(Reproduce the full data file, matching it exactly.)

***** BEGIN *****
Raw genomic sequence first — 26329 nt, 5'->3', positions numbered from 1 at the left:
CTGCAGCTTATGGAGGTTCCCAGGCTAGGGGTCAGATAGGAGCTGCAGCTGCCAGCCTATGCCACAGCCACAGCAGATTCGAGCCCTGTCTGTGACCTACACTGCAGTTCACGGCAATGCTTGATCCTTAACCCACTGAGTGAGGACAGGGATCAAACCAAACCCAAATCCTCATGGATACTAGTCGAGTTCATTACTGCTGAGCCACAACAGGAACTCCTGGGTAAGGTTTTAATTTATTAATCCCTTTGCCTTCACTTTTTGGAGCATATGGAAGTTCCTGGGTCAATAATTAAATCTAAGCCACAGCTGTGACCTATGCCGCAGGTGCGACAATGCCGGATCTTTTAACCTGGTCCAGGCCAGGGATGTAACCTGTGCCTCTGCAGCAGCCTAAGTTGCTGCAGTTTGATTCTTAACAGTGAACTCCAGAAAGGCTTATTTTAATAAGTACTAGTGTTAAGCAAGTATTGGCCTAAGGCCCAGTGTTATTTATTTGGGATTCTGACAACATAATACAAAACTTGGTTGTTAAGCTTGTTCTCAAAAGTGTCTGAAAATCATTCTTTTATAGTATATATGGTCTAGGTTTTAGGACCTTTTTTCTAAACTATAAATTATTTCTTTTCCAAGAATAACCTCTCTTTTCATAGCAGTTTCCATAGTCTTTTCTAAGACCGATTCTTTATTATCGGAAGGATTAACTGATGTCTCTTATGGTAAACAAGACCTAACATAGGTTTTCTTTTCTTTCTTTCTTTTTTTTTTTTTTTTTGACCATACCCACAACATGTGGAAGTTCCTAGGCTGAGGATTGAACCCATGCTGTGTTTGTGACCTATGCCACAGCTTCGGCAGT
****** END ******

Raw genomic sequence first — 26329 nt, 5'->3', positions numbered from 1 at the left:
CTGCAGCTTATGGAGGTTCCCAGGCTAGGGGTCAGATAGGAGCTGCAGCTGCCAGCCTATGCCACAGCCACAGCAGATTCGAGCCCTGTCTGTGACCTACACTGCAGTTCACGGCAATGCTTGATCCTTAACCCACTGAGTGAGGACAGGGATCAAACCAAACCCAAATCCTCATGGATACTAGTCGAGTTCATTACTGCTGAGCCACAACAGGAACTCCTGGGTAAGGTTTTAATTTATTAATCCCTTTGCCTTCACTTTTTGGAGCATATGGAAGTTCCTGGGTCAATAATTAAATCTAAGCCACAGCTGTGACCTATGCCGCAGGTGCGACAATGCCGGATCTTTTAACCTGGTCCAGGCCAGGGATGTAACCTGTGCCTCTGCAGCAGCCTAAGTTGCTGCAGTTTGATTCTTAACAGTGAACTCCAGAAAGGCTTATTTTAATAAGTACTAGTGTTAAGCAAGTATTGGCCTAAGGCCCAGTGTTATTTATTTGGGATTCTGACAACATAATACAAAACTTGGTTGTTAAGCTTGTTCTCAAAAGTGTCTGAAAATCATTCTTTTATAGTATATATGGTCTAGGTTTTAGGACCTTTTTTCTAAACTATAAATTATTTCTTTTCCAAGAATAACCTCTCTTTTCATAGCAGTTTCCATAGTCTTTTCTAAGACCGATTCTTTATTATCGGAAGGATTAACTGATGTCTCTTATGGTAAACAAGACCTAACATAGGTTTTCTTTTCTTTCTTTCTTTTTTTTTTTTTTTTTGACCATACCCACAACATGTGGAAGTTCCTAGGCTGAGGATTGAACCCATGCTGTGTTTGTGACCTATGCCACAGCTTCGGCAGT